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Image courtesy @getyourskinout

Does your skin need therapy?

Psychodermatology could be the answer to the relationship between your skin and psyche

“The first time anyone had ever asked me about how it felt living with my psoriasis was aged 23 when I was in Cognitive Behavioural Therapy, which I initially started after a car accident,” Holly Dillon, founder of the #GetYourSkinOut campaign tells me. Having lived with psoriasis for 15 years, which at its worst, covers 98% of her body, it wasn’t until her therapist suggested psychodermatology that she was able to openly start dealing with and speaking about its effect on her mental health. “Retrospectively looking back, at 14, not only was I having psoriasis, but I was also getting quite frequent panic attacks and it's only now years on that I can look back and see that they're obviously related.”

Consultant Dermatologist and Psychodermatology specialist, Dr Alia Ahmed explained to me exactly what the treatment is. “Psychodermatology is a sub-speciality of dermatology that combines the principles of dermatology, psychology and psychiatry to provide a holistic approach to treating patients with skin disease. It acknowledges the effect of the skin on the psyche and vice versa. Patients can be people with primary dermatological disorders that experience poor psychological outcomes (e.g. anxiety and depression associated with eczema or psoriasis); or people with primary psychiatric disorders that present with skin symptoms (e.g. body dysmorphic disorder, skin picking and other obsessive-compulsive spectrum disorders).”

For Holly, her psychodermatolgy treatment took place in weekly, hour-long sessions over the course of a year and was life-changing. “It was a very exploratory phase of not wanting to do any drugs or westernised medication and look at my psoriasis with a 360-degree holistic approach. It gave me the clarity and the tools that I needed to live well with psoriasis.” Prior to her CBT sessions, psychodermatology was something that she had never been offered. Instead, doctors and specialists took an entirely clinical approach, prescribing creams, drugs and UVB phototherapy light treatment. “It's psychical, it's mental and I think the label of mental health often has connotations of having these huge issues like being bi-polar or being depressed, but for me it's smaller things like not being able to wear a dress because you've got psoriasis on your legs or not being able to eat some chocolate or have a glass of wine because I know those are triggers.” She admits that initially at that time, her skin condition wasn’t something that she would associate with her mental health either. While Holly doesn’t believe there is a cure for psoriasis within western medicine, she believes that having an awareness of how it can affect you both physically and mentally is imperative to managing the condition, and strongly recommends it to anyone struggling with a complex skin condition like her own.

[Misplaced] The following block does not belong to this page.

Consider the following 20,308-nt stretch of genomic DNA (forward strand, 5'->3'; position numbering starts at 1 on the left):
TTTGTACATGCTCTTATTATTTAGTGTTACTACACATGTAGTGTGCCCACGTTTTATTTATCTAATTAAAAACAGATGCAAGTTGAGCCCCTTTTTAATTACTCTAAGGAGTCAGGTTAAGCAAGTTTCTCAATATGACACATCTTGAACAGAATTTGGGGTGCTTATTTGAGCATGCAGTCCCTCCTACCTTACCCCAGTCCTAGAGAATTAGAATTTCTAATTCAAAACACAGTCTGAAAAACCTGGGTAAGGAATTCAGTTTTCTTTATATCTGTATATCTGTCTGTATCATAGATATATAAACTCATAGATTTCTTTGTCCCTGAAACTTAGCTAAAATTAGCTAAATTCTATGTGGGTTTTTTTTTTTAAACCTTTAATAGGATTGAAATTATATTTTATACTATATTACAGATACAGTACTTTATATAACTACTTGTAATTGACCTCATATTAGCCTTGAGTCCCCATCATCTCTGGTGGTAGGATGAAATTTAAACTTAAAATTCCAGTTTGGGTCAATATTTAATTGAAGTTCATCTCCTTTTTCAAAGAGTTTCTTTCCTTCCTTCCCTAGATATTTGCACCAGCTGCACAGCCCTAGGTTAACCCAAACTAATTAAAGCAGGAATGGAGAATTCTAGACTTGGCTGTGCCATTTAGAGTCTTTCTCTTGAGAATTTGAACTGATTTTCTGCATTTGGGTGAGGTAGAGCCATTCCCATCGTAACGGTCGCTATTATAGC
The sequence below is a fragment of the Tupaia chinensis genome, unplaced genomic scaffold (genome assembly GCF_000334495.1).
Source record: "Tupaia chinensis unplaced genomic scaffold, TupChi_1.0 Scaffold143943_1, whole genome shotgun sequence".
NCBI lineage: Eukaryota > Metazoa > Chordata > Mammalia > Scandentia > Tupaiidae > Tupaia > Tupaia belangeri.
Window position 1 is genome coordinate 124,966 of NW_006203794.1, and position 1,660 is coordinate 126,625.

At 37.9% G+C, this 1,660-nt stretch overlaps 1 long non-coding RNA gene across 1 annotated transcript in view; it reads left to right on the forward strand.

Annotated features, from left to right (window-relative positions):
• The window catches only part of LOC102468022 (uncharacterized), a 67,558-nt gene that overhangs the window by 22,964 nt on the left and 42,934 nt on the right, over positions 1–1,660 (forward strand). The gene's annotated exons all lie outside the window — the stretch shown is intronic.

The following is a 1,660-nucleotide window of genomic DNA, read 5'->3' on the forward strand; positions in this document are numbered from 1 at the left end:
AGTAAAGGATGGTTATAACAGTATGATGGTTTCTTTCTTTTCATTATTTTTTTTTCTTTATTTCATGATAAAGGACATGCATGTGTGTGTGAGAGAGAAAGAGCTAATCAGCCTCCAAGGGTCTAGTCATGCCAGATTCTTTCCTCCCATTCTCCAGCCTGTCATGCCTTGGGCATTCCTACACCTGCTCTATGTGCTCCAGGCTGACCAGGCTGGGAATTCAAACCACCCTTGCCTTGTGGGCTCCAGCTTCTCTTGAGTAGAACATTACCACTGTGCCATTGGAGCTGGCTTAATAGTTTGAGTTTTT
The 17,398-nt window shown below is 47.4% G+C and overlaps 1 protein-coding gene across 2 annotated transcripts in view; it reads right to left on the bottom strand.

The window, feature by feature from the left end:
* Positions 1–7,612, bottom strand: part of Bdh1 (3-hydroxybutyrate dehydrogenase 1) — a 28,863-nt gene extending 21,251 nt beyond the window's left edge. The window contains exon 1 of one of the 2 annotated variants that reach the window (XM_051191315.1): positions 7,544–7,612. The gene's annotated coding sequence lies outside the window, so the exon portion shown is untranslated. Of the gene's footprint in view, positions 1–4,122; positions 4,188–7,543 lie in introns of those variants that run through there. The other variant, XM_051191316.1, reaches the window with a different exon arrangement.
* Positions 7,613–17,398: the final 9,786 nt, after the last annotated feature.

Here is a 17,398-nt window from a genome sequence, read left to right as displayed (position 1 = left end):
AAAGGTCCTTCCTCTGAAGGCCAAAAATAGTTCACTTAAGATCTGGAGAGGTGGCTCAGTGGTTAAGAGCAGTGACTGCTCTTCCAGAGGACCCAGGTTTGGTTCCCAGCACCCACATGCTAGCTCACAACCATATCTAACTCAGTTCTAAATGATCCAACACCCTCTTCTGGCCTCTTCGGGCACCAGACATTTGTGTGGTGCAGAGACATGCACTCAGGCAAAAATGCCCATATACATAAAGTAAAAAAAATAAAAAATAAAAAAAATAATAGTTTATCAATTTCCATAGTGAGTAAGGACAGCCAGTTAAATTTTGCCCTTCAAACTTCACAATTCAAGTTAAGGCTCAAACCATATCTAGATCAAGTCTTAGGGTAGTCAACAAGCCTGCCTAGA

"CBT helped me acknowledge what my issues were and to find control because how do you manage control of a skin condition that’s uncontrollable” Holly Dillon

As Dr Ahmed explained, problems with the skin, despite being the largest organ in the body, have historically been seen as less important than other medical diagnoses. However, in a 2014 study that reviewed a dedicated psychology-based psychodermatology, it was discovered that 90% of patients who had psychodermatology therapy understood their skin condition better. 92% reported increased confidence and 94% reports reduced stress.